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Wednesday, August 23, 2017

Itchy Feet Month #23: Exceptional

8 comments:

  1. As someone who only remembers my obligatory Spanish I and II classes, this definitely rings true for me. I still know the song for the irregular preterites they taught us: "Tener es tuve, estar estuve..." but I couldn't tell you what it means now, or even how to conjugate regular preterites. It's been too long ago, but I still remember the stress of having to learn this before forgetting it next week.

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  2. Dude, Spanish rules are one of the most consistent ones out there. The very fact that you can enumerate exceptions to the rules is alrady more than what English offers you.
    This would have been funnier if you had used German, for example.

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    1. I agree that English is way worse but in my experience German is pretty damn straightforward. Actually I think it would be best if the name of the language was just left off completely, then people could assume it's about the language they're learning...!

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  3. Pff, English has way more. Like, "I before E excpet after C" There's one exception already. And take, for example, the word rein. Or reign. More than one exception to the exception.

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    1. The rest of the mneumonic is: "I before E except after C, or when sounding as "a" as in neighbor and weigh."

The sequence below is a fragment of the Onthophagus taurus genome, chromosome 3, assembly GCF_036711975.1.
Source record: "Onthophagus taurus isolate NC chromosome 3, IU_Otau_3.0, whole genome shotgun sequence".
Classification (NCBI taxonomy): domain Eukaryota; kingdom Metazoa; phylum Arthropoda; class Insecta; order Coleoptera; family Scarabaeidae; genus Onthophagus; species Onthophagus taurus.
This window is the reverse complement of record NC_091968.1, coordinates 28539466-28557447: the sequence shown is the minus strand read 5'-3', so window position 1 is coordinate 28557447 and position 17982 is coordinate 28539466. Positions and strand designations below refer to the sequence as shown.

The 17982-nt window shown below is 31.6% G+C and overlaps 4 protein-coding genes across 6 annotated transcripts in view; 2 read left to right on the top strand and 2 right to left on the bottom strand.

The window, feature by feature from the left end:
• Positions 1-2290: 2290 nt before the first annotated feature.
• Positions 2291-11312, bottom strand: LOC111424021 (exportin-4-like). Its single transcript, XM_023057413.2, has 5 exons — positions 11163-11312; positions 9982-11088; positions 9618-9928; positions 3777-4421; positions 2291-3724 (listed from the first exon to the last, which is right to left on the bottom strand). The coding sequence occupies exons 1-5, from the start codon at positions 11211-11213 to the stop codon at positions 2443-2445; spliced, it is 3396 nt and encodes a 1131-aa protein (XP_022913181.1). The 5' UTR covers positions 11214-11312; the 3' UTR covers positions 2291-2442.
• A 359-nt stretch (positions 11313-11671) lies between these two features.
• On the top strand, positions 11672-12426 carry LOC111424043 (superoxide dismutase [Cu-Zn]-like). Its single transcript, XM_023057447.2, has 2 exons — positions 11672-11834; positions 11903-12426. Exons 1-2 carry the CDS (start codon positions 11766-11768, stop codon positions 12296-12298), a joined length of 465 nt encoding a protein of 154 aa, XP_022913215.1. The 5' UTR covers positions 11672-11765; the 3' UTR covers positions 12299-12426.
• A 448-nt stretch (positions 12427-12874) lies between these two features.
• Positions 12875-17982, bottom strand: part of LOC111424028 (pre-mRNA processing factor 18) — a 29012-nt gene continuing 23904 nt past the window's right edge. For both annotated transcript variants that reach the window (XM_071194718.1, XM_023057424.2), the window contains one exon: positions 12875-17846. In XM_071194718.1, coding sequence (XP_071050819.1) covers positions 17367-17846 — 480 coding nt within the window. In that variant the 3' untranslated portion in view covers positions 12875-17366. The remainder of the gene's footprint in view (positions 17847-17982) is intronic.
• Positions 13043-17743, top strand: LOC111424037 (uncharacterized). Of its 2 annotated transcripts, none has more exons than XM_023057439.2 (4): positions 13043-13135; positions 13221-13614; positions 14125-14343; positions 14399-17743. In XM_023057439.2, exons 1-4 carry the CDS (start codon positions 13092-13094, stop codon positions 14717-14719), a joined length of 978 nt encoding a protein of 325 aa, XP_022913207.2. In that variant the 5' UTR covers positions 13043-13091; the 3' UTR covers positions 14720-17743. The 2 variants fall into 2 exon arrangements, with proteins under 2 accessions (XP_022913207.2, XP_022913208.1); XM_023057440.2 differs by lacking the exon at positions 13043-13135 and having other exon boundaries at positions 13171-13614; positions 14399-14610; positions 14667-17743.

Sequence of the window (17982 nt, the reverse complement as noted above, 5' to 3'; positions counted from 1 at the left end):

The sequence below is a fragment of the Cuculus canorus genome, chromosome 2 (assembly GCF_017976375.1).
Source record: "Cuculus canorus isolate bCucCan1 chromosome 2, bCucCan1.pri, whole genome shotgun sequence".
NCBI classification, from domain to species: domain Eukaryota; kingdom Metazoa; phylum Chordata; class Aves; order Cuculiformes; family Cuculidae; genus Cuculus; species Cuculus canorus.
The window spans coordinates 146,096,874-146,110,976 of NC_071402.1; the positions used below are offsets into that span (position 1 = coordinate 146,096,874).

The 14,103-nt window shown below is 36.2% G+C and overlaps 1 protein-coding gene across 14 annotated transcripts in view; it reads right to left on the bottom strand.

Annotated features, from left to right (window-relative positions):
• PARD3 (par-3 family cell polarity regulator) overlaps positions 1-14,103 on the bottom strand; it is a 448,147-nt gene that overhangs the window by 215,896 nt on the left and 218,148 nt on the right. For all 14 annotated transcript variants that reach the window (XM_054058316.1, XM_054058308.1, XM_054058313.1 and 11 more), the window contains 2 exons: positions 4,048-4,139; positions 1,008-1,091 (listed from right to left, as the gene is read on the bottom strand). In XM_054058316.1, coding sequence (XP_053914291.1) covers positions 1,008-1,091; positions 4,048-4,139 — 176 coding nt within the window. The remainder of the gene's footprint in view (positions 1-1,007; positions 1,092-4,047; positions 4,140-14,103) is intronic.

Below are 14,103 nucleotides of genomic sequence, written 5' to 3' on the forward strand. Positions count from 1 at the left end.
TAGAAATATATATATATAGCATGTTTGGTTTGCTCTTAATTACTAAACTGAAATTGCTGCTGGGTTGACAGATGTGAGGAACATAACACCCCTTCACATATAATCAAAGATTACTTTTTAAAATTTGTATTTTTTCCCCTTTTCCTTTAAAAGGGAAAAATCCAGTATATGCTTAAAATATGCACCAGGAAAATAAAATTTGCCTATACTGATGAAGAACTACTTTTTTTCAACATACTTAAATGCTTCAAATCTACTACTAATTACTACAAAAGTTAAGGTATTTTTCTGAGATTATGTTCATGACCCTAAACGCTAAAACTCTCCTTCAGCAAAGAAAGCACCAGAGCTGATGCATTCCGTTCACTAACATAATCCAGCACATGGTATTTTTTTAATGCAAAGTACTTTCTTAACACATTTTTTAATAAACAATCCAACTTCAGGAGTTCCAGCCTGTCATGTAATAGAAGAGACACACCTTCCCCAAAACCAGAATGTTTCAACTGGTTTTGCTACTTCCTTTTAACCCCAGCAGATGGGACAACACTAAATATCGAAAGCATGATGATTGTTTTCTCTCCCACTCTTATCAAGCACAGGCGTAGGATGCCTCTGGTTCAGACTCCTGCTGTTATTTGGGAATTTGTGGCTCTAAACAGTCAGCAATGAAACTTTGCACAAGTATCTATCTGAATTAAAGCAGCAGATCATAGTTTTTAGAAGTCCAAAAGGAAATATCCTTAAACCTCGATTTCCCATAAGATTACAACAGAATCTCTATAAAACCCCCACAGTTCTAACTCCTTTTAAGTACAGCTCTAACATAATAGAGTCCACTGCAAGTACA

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    2. That's wierd. No wonder foriegners have such a hard time with the spelling. Iether way, it doesn't seem to be a rule you can just use at your liesure, even if you don't want to forfiet it entirely. I'm of course bieng at the hieght of facetiousness.

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  4. Excuse me! As a 100% Spanish - English bilingual I can say that while Spanish does have some exceptions, English is mostly ALL exceptions. Most frequently used verbs are irregular. Spelling / pronunciation are totally inconsistent. Same word, many meanings. Same word, same spelling, different pronunciation for different meanings. Pronunciation in various english-speaking countries and regions can be wildly different. English doesn't even have a proper future tense. It has to make it up with a phrase: I will eat or I'm going to eat. Also, yua have to have the pronoun attached or you don't know who the verb is aimed at: "Run" could be I/You/We/You/They run or even a noun (I went on a run)!

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    1. Very true. This could easily be about English

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